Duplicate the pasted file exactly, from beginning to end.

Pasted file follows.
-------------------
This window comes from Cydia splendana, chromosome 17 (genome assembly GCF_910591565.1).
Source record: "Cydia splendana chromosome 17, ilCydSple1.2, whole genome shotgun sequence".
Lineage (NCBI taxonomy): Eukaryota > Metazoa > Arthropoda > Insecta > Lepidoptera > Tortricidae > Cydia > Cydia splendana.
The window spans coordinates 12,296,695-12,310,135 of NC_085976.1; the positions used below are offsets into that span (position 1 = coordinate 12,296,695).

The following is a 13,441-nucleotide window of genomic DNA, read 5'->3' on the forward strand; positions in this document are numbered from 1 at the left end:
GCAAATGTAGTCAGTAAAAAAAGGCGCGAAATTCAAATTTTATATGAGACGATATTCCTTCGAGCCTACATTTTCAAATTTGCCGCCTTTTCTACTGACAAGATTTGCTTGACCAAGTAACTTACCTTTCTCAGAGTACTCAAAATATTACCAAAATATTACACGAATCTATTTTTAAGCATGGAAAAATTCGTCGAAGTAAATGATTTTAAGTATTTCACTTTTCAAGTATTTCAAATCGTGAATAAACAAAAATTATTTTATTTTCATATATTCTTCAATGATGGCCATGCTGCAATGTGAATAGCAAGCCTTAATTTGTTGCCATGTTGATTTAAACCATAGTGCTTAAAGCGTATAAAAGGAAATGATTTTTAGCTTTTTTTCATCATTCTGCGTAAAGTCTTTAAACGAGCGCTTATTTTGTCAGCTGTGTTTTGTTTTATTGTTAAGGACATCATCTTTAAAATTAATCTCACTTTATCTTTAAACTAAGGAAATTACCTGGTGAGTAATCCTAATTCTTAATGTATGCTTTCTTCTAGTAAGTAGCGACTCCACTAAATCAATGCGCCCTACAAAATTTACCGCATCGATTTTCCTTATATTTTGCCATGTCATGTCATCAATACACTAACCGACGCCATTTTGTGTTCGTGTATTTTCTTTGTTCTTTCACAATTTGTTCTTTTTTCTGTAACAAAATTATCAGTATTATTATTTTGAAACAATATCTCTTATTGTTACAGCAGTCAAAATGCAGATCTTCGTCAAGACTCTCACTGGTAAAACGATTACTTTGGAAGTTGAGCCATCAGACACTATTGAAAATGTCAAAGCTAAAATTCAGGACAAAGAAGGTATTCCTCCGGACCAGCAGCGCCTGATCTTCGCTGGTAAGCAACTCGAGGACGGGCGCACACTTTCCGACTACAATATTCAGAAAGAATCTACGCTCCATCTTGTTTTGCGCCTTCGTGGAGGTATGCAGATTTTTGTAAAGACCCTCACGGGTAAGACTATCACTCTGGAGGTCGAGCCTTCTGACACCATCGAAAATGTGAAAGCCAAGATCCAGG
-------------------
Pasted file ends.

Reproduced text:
This window comes from Cydia splendana, chromosome 17 (genome assembly GCF_910591565.1).
Source record: "Cydia splendana chromosome 17, ilCydSple1.2, whole genome shotgun sequence".
Lineage (NCBI taxonomy): Eukaryota > Metazoa > Arthropoda > Insecta > Lepidoptera > Tortricidae > Cydia > Cydia splendana.
The window spans coordinates 12,296,695-12,310,135 of NC_085976.1; the positions used below are offsets into that span (position 1 = coordinate 12,296,695).

The following is a 13,441-nucleotide window of genomic DNA, read 5'->3' on the forward strand; positions in this document are numbered from 1 at the left end:
GCAAATGTAGTCAGTAAAAAAAGGCGCGAAATTCAAATTTTATATGAGACGATATTCCTTCGAGCCTACATTTTCAAATTTGCCGCCTTTTCTACTGACAAGATTTGCTTGACCAAGTAACTTACCTTTCTCAGAGTACTCAAAATATTACCAAAATATTACACGAATCTATTTTTAAGCATGGAAAAATTCGTCGAAGTAAATGATTTTAAGTATTTCACTTTTCAAGTATTTCAAATCGTGAATAAACAAAAATTATTTTATTTTCATATATTCTTCAATGATGGCCATGCTGCAATGTGAATAGCAAGCCTTAATTTGTTGCCATGTTGATTTAAACCATAGTGCTTAAAGCGTATAAAAGGAAATGATTTTTAGCTTTTTTTCATCATTCTGCGTAAAGTCTTTAAACGAGCGCTTATTTTGTCAGCTGTGTTTTGTTTTATTGTTAAGGACATCATCTTTAAAATTAATCTCACTTTATCTTTAAACTAAGGAAATTACCTGGTGAGTAATCCTAATTCTTAATGTATGCTTTCTTCTAGTAAGTAGCGACTCCACTAAATCAATGCGCCCTACAAAATTTACCGCATCGATTTTCCTTATATTTTGCCATGTCATGTCATCAATACACTAACCGACGCCATTTTGTGTTCGTGTATTTTCTTTGTTCTTTCACAATTTGTTCTTTTTTCTGTAACAAAATTATCAGTATTATTATTTTGAAACAATATCTCTTATTGTTACAGCAGTCAAAATGCAGATCTTCGTCAAGACTCTCACTGGTAAAACGATTACTTTGGAAGTTGAGCCATCAGACACTATTGAAAATGTCAAAGCTAAAATTCAGGACAAAGAAGGTATTCCTCCGGACCAGCAGCGCCTGATCTTCGCTGGTAAGCAACTCGAGGACGGGCGCACACTTTCCGACTACAATATTCAGAAAGAATCTACGCTCCATCTTGTTTTGCGCCTTCGTGGAGGTATGCAGATTTTTGTAAAGACCCTCACGGGTAAGACTATCACTCTGGAGGTCGAGCCTTCTGACACCATCGAAAATGTGAAAGCCAAGATCCAGG